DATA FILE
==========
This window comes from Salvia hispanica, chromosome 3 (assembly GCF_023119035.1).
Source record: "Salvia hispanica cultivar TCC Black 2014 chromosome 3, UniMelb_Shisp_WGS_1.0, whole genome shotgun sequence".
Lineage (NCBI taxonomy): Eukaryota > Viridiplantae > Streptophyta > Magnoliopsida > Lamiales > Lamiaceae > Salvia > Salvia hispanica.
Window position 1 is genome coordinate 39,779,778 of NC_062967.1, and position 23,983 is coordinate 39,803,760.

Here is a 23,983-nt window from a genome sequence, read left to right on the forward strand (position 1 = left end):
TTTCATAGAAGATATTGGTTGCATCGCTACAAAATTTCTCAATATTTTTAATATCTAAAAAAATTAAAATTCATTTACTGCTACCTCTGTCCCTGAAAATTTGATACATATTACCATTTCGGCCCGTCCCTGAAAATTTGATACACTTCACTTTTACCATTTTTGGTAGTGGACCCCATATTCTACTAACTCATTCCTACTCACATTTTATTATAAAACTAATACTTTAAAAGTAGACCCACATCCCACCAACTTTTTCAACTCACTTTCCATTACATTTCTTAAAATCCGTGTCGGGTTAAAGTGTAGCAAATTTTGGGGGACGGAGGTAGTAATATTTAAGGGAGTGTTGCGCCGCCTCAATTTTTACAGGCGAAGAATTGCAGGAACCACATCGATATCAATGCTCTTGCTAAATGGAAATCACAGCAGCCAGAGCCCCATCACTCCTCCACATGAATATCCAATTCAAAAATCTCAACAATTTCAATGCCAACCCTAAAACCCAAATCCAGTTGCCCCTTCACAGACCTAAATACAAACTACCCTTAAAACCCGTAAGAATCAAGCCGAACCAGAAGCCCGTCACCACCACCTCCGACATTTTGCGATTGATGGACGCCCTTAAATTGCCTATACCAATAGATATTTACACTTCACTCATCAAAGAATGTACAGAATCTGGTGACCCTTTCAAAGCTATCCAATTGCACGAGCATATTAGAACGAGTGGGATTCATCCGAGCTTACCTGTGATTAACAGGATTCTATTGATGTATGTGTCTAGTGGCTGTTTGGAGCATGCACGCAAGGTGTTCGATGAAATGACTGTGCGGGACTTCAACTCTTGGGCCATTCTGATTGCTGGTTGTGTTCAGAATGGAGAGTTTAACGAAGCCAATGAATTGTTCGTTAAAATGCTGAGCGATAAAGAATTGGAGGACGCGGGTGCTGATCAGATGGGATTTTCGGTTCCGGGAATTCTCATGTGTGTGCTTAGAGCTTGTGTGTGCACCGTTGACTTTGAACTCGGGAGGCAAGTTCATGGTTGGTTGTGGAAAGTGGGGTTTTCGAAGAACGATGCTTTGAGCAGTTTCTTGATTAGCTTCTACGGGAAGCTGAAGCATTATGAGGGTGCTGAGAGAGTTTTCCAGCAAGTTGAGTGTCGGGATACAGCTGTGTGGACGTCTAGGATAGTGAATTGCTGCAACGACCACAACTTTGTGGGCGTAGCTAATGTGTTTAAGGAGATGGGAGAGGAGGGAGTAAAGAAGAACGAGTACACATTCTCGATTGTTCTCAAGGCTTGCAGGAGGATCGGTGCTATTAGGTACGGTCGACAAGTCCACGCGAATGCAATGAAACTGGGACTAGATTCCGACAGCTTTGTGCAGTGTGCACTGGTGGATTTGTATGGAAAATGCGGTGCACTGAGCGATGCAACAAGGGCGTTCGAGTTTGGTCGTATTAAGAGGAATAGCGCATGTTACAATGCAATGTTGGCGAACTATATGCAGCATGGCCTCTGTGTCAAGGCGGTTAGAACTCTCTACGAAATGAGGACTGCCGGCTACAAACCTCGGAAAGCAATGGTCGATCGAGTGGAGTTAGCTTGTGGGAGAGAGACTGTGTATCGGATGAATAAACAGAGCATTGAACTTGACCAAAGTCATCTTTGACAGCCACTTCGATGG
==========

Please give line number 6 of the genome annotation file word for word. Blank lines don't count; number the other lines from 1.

TTTCATAGAAGATATTGGTTGCATCGCTACAAAATTTCTCAATATTTTTAATATCTAAAAAAATTAAAATTCATTTACTGCTACCTCTGTCCCTGAAAATTTGATACATATTACCATTTCGGCCCGTCCCTGAAAATTTGATACACTTCACTTTTACCATTTTTGGTAGTGGACCCCATATTCTACTAACTCATTCCTACTCACATTTTATTATAAAACTAATACTTTAAAAGTAGACCCACATCCCACCAACTTTTTCAACTCACTTTCCATTACATTTCTTAAAATCCGTGTCGGGTTAAAGTGTAGCAAATTTTGGGGGACGGAGGTAGTAATATTTAAGGGAGTGTTGCGCCGCCTCAATTTTTACAGGCGAAGAATTGCAGGAACCACATCGATATCAATGCTCTTGCTAAATGGAAATCACAGCAGCCAGAGCCCCATCACTCCTCCACATGAATATCCAATTCAAAAATCTCAACAATTTCAATGCCAACCCTAAAACCCAAATCCAGTTGCCCCTTCACAGACCTAAATACAAACTACCCTTAAAACCCGTAAGAATCAAGCCGAACCAGAAGCCCGTCACCACCACCTCCGACATTTTGCGATTGATGGACGCCCTTAAATTGCCTATACCAATAGATATTTACACTTCACTCATCAAAGAATGTACAGAATCTGGTGACCCTTTCAAAGCTATCCAATTGCACGAGCATATTAGAACGAGTGGGATTCATCCGAGCTTACCTGTGATTAACAGGATTCTATTGATGTATGTGTCTAGTGGCTGTTTGGAGCATGCACGCAAGGTGTTCGATGAAATGACTGTGCGGGACTTCAACTCTTGGGCCATTCTGATTGCTGGTTGTGTTCAGAATGGAGAGTTTAACGAAGCCAATGAATTGTTCGTTAAAATGCTGAGCGATAAAGAATTGGAGGACGCGGGTGCTGATCAGATGGGATTTTCGGTTCCGGGAATTCTCATGTGTGTGCTTAGAGCTTGTGTGTGCACCGTTGACTTTGAACTCGGGAGGCAAGTTCATGGTTGGTTGTGGAAAGTGGGGTTTTCGAAGAACGATGCTTTGAGCAGTTTCTTGATTAGCTTCTACGGGAAGCTGAAGCATTATGAGGGTGCTGAGAGAGTTTTCCAGCAAGTTGAGTGTCGGGATACAGCTGTGTGGACGTCTAGGATAGTGAATTGCTGCAACGACCACAACTTTGTGGGCGTAGCTAATGTGTTTAAGGAGATGGGAGAGGAGGGAGTAAAGAAGAACGAGTACACATTCTCGATTGTTCTCAAGGCTTGCAGGAGGATCGGTGCTATTAGGTACGGTCGACAAGTCCACGCGAATGCAATGAAACTGGGACTAGATTCCGACAGCTTTGTGCAGTGTGCACTGGTGGATTTGTATGGAAAATGCGGTGCACTGAGCGATGCAACAAGGGCGTTCGAGTTTGGTCGTATTAAGAGGAATAGCGCATGTTACAATGCAATGTTGGCGAACTATATGCAGCATGGCCTCTGTGTCAAGGCGGTTAGAACTCTCTACGAAATGAGGACTGCCGGCTACAAACCTCGGAAAGCAATGGTCGATCGAGTGGAGTTAGCTTGTGGGAGAGAGACTGTGTATCGGATGAATAAACAGAGCATTGAACTTGACCAAAGTCATCTTTGACAGCCACTTCGATGG